As the Republican Party struggled and then failed to repeal and replace Obamacare, pulling a wildly unpopular bill from the House without even taking a vote, a flurry of insightful articles helped the public understand what exactly just happened. Robert Draper explained the roles that Stephen Bannon, Paul Ryan, and others played in deciding what agenda items President Trump would pursue in what order. Politicoreported on how and why the House Freedom Caucus insisted that the health care bill repeal even relatively popular parts of Obamacare. Lest anyone pin blame for the GOP’s failure on that faction, Reihan Salam argued persuasively that responsibility rests with poor leadership by House Speaker Paul Ryan and a GOP coalition with “policy goals that simply can’t be achieved.”
The chair of the House Intelligence Committee, under fire for excessive closeness to President Trump, visited the White House the day before lodging a bombshell allegation.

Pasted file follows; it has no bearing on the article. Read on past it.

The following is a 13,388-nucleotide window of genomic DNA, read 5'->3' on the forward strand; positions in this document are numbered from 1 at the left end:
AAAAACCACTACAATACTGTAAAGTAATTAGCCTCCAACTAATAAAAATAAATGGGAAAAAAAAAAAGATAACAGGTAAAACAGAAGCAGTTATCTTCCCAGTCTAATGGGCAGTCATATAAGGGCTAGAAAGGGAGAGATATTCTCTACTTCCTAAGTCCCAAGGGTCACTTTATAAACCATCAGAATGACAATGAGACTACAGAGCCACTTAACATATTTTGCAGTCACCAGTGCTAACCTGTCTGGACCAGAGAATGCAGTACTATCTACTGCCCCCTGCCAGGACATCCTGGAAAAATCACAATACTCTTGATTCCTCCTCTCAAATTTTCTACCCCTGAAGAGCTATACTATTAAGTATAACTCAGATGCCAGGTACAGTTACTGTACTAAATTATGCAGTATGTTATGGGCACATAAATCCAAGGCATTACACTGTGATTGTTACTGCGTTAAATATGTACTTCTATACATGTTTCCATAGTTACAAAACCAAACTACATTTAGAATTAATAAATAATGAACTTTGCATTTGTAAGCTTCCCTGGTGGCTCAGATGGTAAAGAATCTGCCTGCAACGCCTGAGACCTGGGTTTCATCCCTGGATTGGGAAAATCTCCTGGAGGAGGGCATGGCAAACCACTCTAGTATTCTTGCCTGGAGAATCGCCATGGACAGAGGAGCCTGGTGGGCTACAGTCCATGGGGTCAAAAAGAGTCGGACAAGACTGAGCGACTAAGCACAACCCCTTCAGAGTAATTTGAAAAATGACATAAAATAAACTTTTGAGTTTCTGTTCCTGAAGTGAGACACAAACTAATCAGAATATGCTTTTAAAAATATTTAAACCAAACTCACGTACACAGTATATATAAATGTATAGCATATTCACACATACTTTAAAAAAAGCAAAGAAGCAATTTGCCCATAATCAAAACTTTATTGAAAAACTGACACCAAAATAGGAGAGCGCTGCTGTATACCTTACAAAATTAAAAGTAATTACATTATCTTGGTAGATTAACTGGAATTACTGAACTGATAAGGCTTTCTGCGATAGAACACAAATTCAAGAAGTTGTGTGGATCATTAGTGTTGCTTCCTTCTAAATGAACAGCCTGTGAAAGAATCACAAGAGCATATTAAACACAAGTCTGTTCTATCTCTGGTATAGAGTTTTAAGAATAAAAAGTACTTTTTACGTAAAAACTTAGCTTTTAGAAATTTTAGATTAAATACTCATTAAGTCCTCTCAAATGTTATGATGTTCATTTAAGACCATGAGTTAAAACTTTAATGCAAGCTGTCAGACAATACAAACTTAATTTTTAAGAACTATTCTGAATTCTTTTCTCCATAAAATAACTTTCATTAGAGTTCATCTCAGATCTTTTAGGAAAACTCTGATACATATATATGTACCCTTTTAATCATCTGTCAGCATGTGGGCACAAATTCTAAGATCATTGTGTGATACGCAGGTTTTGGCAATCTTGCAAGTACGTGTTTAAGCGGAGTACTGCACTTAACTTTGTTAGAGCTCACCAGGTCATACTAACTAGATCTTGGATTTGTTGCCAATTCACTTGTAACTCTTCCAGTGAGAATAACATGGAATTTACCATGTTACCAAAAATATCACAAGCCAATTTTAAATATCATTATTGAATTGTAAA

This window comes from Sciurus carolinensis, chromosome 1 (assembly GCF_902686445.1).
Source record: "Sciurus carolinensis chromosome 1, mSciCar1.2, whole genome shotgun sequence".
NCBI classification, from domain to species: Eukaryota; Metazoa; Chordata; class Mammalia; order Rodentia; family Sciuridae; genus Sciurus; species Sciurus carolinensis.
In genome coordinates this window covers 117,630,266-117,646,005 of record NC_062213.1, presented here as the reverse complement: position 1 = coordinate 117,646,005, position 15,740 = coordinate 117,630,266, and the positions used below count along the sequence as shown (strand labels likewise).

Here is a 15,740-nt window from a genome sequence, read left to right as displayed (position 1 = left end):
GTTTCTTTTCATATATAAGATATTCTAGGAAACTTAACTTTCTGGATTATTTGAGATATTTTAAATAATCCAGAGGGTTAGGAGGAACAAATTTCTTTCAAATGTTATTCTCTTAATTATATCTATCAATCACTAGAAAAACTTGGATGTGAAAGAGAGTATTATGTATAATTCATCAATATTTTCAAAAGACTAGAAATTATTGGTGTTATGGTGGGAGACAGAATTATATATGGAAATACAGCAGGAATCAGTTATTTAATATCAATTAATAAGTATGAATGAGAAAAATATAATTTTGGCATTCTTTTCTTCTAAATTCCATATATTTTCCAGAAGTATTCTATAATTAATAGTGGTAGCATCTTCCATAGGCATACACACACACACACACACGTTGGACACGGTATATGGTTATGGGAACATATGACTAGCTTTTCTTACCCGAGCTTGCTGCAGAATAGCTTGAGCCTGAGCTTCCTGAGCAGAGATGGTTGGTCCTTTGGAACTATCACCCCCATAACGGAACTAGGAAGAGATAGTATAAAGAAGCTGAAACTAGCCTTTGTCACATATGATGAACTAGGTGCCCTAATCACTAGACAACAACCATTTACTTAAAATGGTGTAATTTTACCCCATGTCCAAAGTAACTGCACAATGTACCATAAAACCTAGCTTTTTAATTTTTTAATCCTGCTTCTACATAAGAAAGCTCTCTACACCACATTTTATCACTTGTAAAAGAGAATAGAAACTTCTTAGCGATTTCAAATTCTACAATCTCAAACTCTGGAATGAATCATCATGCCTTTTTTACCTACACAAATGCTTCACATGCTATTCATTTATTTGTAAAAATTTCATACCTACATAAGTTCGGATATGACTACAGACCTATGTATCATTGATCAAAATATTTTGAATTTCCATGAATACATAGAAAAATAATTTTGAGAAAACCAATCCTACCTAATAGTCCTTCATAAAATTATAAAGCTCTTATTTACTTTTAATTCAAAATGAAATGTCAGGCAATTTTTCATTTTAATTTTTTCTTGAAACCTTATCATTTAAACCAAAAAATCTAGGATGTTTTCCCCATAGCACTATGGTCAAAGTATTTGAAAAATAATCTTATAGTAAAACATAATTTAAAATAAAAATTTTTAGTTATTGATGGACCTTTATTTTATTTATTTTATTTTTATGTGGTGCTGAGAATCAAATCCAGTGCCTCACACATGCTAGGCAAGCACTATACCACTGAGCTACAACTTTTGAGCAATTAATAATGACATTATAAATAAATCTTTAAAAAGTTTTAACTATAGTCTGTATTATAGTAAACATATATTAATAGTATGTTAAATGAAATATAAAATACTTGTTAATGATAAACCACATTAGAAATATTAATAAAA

As House Intelligence Committee chairman, Representative Devin Nunes’s job is to oversee American spycraft. But Nunes’s own actions over the last few days suggest more the cloak-and-dagger actions of a would-be John Le Carré character than those of a sober government investigator.
Amid accusations from Democrats on the panel that Nunes is acting as a surrogate for the Trump administration, CNN revealed Monday that Nunes was seen on the White House grounds on Tuesday, the day before he announced he had new and important information about surveillance of Trump transition team figures by the intelligence community.
Despite the damage done to his reputation, the defeat may liberate him to pursue the agenda his voters support—not the one the Republican establishment favors.